In Maryland, a statewide system providing public library access is being funded mainly from refunds owed by a telephone company as a lawsuit settlement. Georgia is using lottery money to train librarians how to use the Internet. State and local governments are also becoming more involved in helping public libraries plug in.

Partnerships with private industry are another option. Sacramento has workstations connected to the World Wide Web, and equipment and three year's online time is being handled by Pacific Bell. While partnerships are valuable for getting started, such arrangements are limited, said Schuman, because of ongoing costs beyond acquiring hardware and wiring. "It will cost a fair amount to keep online services up," she said.

The ALA, which is spearheading a drive to convince Congress to put more money into libraries, hopes to increase federal funding from the current 57 cents per person to $1 per person for public libraries to purchase technology equipment and online access. The federal government funds less than half of the nation's public library budget, with state and local governments providing the rest. But "the government provides leadership, and it has to come from the federal level," said Schuman, who chairs the ALA campaign, called "Americans can't wait."


Rural libraries often don't have the resources to even begin plugging into the Internet. The irony of the situation is that rural residents stand to gain from Internet access because they would have access to the same information as the urban population.

Public funding in rural areas is generally scarce to begin with. Opportunities to partner are not as plentiful because there are fewer businesses in the countryside. And unlike their peers in the cities, rural librarians usually don't have technical departments to provide expertise on what it would take to fund Internet hookups.

Another issue with rural libraries is telecommunications costs. Most access providers are not in the immediate area, and rural libraries could have to pay extra toll charges to reach a far-away access provider.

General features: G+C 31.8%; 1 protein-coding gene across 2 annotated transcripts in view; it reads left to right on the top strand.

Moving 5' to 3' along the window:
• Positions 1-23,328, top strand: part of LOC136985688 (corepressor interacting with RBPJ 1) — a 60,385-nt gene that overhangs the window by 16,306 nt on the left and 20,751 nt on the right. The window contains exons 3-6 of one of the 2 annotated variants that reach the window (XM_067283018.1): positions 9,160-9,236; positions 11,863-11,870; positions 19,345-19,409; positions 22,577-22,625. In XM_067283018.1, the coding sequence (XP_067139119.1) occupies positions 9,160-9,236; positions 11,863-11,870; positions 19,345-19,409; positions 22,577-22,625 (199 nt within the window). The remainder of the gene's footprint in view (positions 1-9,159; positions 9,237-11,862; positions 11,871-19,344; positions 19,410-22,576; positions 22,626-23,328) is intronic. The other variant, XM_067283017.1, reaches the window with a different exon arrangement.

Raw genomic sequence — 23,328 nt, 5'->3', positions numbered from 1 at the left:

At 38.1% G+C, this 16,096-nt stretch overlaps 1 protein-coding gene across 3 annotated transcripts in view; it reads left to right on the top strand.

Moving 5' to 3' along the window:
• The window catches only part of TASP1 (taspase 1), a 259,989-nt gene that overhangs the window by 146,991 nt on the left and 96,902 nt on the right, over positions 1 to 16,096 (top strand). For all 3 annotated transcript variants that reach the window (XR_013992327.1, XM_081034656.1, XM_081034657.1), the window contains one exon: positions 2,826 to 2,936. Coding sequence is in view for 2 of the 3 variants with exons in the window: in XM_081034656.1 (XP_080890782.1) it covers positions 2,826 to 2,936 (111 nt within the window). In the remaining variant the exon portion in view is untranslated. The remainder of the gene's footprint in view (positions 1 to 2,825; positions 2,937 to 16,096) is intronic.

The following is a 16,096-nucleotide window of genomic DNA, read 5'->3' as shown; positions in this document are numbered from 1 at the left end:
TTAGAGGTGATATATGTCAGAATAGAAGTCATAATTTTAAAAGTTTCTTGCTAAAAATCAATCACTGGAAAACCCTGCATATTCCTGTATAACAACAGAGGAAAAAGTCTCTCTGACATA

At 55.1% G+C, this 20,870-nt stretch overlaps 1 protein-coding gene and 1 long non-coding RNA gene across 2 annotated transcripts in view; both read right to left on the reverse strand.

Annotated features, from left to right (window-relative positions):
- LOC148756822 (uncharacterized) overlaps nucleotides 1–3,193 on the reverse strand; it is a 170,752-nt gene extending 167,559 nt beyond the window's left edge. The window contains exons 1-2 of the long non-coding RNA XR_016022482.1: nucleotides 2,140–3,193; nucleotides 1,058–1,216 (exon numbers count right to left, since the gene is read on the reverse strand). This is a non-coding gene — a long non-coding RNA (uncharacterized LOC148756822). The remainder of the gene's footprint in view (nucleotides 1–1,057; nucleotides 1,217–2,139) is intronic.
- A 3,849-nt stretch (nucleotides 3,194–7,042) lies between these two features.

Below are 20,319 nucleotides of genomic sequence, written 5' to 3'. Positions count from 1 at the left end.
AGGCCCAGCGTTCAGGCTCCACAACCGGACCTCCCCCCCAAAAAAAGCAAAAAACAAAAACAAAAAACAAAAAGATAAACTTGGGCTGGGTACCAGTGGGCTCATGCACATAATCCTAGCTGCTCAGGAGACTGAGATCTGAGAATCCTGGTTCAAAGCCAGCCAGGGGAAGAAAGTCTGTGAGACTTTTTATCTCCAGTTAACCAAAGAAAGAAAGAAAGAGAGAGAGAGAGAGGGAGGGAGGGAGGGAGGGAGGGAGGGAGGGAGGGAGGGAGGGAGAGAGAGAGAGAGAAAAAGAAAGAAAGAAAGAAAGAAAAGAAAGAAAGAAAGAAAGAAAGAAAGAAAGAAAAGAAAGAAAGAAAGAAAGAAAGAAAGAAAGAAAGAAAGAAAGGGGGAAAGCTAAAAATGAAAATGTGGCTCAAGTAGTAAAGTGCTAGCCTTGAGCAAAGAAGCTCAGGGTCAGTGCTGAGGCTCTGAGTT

"The solution is to move a major access point closer to them," said Chuck Wright, director of business services for the Southeastern Library Network, an Atlanta-based nonprofit organization working for public libraries in 10 Southeastern states.

Some states are creating a local access point for rural libraries with statewide networks, including Georgia and North Carolina. "Many states are involved in state networks," Wright said. "Most larger libraries are hooked together, and these networks are becoming state-based."

The issue of rural access to the Internet is also being solved as service providers spring up in rural areas. "There are rural areas with local providers, and there are others getting better service than urban areas," said Holly Hinman, project consultant with Internet For People, or InFoPeople, a nonprofit based in Pasadena, Calif., which distributes federal seed money to local libraries for online access.

Hinman said that the trend of more access providers and local telephone carriers being created should continue, especially once new telecommunications laws are passed by Congress. Some current local providers are giving rural libraries free access, which the companies hope will turn people who dabble on the Internet at the library into paying customers.

While libraries are being challenged to evolve with the Information Age, the smaller public libraries continue to grapple with regular services. Internet access is a relatively new issue for libraries, and the problems, including funding, are being sorted out.

"It is essential that we [provide access]," said Pat Ryckman, new technologies manager for the Charlotte-Mecklenburg County, N.C., Public Library, which runs Charlotte's Web, an Internet project. "I'm lucky I get supported in a mid-size city. I feel sorry for the small libraries unable to do traditional things."